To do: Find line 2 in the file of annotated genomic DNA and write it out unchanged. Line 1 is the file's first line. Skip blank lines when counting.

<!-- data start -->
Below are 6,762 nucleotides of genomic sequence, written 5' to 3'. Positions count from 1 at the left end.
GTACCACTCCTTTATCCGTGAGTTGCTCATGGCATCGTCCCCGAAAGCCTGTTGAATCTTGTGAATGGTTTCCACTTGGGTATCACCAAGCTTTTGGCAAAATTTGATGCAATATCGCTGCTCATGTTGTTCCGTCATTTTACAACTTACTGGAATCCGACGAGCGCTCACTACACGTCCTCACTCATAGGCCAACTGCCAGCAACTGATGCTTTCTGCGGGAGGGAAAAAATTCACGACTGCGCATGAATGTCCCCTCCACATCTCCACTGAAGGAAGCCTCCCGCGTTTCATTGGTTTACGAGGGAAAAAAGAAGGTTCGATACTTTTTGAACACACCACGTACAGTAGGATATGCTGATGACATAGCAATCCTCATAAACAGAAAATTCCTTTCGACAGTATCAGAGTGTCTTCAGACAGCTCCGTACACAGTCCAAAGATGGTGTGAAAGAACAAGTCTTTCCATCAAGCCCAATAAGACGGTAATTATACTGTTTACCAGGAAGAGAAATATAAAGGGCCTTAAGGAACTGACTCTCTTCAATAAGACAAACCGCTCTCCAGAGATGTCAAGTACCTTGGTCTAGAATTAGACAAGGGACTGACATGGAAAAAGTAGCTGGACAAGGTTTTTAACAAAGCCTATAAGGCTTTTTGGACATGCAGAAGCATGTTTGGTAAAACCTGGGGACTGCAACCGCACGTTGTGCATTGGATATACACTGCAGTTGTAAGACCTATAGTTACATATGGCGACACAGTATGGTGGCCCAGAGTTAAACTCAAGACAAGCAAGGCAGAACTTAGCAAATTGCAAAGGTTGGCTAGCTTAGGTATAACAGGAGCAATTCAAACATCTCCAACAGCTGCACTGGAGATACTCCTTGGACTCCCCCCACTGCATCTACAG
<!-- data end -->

GTACCACTCCTTTATCCGTGAGTTGCTCATGGCATCGTCCCCGAAAGCCTGTTGAATCTTGTGAATGGTTTCCACTTGGGTATCACCAAGCTTTTGGCAAAATTTGATGCAATATCGCTGCTCATGTTGTTCCGTCATTTTACAACTTACTGGAATCCGACGAGCGCTCACTACACGTCCTCACTCATAGGCCAACTGCCAGCAACTGATGCTTTCTGCGGGAGGGAAAAAATTCACGACTGCGCATGAATGTCCCCTCCACATCTCCACTGAAGGAAGCCTCCCGCGTTTCATTGGTTTACGAGGGAAAAAAGAAGGTTCGATACTTTTTGAACACACCACGTACAGTAGGATATGCTGATGACATAGCAATCCTCATAAACAGAAAATTCCTTTCGACAGTATCAGAGTGTCTTCAGACAGCTCCGTACACAGTCCAAAGATGGTGTGAAAGAACAAGTCTTTCCATCAAGCCCAATAAGACGGTAATTATACTGTTTACCAGGAAGAGAAATATAAAGGGCCTTAAGGAACTGACTCTCTTCAATAAGACAAACCGCTCTCCAGAGATGTCAAGTACCTTGGTCTAGAATTAGACAAGGGACTGACATGGAAAAAGTAGCTGGACAAGGTTTTTAACAAAGCCTATAAGGCTTTTTGGACATGCAGAAGCATGTTTGGTAAAACCTGGGGACTGCAACCGCACGTTGTGCATTGGATATACACTGCAGTTGTAAGACCTATAGTTACATATGGCGACACAGTATGGTGGCCCAGAGTTAAACTCAAGACAAGCAAGGCAGAACTTAGCAAATTGCAAAGGTTGGCTAGCTTAGGTATAACAGGAGCAATTCAAACATCTCCAACAGCTGCACTGGAGATACTCCTTGGACTCCCCCCACTGCATCTACAG